Bookshelf: Murder, UFOs, sex and death

A Deadly Thaw by Sarah Ward

A Deadly Thaw by Sarah Ward

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A Deadly Thaw by Sarah Ward. Faber & Faber, £12.99. Review by Gill Oliver

Lena Fisher served a 10-year jail sentence for killing her husband. So, when his newly-dead body is found a year after her release, it becomes apparent nothing is as it seems. As Lena’s sister Kat battles personal demons to unravel a web of love, loss and false memories from two decades past, she reaches a chilling conclusion that is all too believable. Beautifully crafted, this is Sarah Ward’s second crime thriller set in the Peak District. Bitter Chill, published last year, was compared to the best of Scandinavian noir. In Deadly Thaw, she pulls off the near-impossible feat of balancing a credible plot with realistic characters who are broken and beautifully drawn.

Sex and Death: Stories, edited by Sarah Hall and Peter Hobbs. Faber & Faber, £18.99. Review by Natalie Bowen

It could be argued that all tales are, somehow, about sex or death, but in this collection of 20 short stories written by authors around the world, these tantalising themes are thrust into the spotlight. Some are laugh-out-loud funny, such as Alan Warner’s Porto Baso Scale Modellers, when an attractive woman tries to join a group of elderly model plane enthusiasts. Some are creepy, for example In the Reactor, by Peter Hobbs, about two dummy nuclear plant workers. And some are overtly sexual, but it’s not a collection of soft porn stories. Instead, there’s plenty to provoke longer thought, with a couple of light-hearted one-shots to balance it all out.

Undertow by Elizabeth Heathcote. Quercus, £12.99. Review by Anna Hinchcliffe

With a background in writing and editing magazines and newspapers, Elizabeth Heathcote has now turned her hand to novels, in the form of Undertow. This dark thriller follows freelance journalist Carmen as she begins to question whether the death of her husband’s former lover really was a tragic accident. But she is met with a web of lies and unanswered questions at every turn. The book has a somewhat slow and wordy start, but still manages to draw you in. Despite the tension only really building in the final few chapters, Heathcote conjures up clear imagery throughout and executes a clever twist at the end.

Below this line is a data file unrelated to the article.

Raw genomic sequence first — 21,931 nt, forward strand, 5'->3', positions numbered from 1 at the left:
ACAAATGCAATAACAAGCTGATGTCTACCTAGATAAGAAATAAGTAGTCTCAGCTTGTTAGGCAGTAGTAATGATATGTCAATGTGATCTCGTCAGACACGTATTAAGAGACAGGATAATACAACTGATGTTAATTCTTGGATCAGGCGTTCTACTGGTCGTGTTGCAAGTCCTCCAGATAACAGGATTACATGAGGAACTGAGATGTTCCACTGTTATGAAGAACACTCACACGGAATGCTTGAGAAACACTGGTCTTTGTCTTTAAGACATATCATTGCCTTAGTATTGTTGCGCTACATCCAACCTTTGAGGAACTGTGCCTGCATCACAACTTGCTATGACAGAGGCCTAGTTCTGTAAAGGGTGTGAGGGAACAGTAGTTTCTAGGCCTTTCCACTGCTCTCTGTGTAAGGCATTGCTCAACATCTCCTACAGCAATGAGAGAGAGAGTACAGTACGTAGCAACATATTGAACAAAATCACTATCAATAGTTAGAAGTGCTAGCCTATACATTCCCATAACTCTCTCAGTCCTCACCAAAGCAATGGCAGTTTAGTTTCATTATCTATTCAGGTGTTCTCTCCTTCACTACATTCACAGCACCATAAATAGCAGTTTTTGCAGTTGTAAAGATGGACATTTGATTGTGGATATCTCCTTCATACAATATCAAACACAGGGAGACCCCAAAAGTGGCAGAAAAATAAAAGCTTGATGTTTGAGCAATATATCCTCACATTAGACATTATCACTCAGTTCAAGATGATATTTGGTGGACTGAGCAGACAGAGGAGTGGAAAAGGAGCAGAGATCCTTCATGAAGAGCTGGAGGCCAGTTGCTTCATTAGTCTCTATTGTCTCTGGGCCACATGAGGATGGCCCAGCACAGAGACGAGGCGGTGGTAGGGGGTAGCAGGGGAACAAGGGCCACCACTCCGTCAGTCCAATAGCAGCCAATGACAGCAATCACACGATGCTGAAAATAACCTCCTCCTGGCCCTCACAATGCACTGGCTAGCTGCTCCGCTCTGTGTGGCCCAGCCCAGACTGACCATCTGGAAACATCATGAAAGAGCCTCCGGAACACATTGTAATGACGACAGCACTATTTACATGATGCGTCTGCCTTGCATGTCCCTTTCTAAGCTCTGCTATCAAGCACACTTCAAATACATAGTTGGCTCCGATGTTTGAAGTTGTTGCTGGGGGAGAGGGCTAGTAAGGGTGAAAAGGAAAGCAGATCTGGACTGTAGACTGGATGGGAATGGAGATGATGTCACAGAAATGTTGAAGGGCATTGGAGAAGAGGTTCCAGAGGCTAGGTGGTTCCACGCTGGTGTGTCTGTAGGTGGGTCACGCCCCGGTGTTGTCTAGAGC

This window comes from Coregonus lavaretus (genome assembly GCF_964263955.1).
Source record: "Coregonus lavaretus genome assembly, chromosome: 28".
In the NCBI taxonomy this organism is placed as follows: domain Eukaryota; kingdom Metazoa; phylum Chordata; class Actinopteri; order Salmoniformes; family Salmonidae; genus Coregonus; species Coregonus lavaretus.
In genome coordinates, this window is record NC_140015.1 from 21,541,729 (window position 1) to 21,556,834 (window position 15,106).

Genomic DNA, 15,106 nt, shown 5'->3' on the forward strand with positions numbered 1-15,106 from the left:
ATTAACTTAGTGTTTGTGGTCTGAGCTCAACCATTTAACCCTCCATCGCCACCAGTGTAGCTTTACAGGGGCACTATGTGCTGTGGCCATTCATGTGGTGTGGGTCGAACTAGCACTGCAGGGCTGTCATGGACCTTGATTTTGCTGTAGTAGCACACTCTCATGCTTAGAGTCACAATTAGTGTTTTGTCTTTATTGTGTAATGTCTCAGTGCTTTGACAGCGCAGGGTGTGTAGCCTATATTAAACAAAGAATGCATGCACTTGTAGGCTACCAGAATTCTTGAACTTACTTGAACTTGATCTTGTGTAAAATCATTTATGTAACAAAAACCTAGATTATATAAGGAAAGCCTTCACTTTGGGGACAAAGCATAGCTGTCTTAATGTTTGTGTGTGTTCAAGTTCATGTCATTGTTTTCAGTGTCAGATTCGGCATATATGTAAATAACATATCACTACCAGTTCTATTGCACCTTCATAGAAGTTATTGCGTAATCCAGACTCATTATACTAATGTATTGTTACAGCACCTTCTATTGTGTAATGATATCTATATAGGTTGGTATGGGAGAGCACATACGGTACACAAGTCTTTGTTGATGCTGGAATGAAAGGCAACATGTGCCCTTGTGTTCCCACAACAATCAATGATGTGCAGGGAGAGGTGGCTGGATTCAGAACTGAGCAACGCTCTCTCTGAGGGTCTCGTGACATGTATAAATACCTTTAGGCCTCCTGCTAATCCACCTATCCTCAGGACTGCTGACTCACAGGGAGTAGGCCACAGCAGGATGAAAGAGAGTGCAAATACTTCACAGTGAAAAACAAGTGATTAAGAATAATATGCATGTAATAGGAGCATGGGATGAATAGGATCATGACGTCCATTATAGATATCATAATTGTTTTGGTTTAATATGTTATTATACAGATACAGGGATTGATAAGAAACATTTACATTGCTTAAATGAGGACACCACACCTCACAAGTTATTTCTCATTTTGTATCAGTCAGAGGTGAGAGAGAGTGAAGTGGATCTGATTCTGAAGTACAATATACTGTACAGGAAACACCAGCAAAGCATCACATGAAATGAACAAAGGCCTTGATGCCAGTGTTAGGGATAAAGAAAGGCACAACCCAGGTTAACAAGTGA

The 37th Parallel: The Secret Truth Behind America’s UFO Highway by Ben Mezrich. William Heinemann, £18.99. Review by Rachel Farrow

The 37th Parallel tells the real-life story of UFO buff Chuck Zukowski as he tenaciously investigates paranormal happenings along a 3,000-mile highway through the centre of the USA. Chuck wants us to believe, but his sceptical wife, who he drags along for the ride, provides an interesting counterpoint that stops the book becoming too fantastical. The narrative is extremely engaging, but the inclusion of photos and important documents really helps the reader understand the intricacies of the investigation. However, while I’m open to the idea that UFOs exist and loved the conspiratorial theories in the book, I must admit I’ve yet to be 100 per cent convinced.

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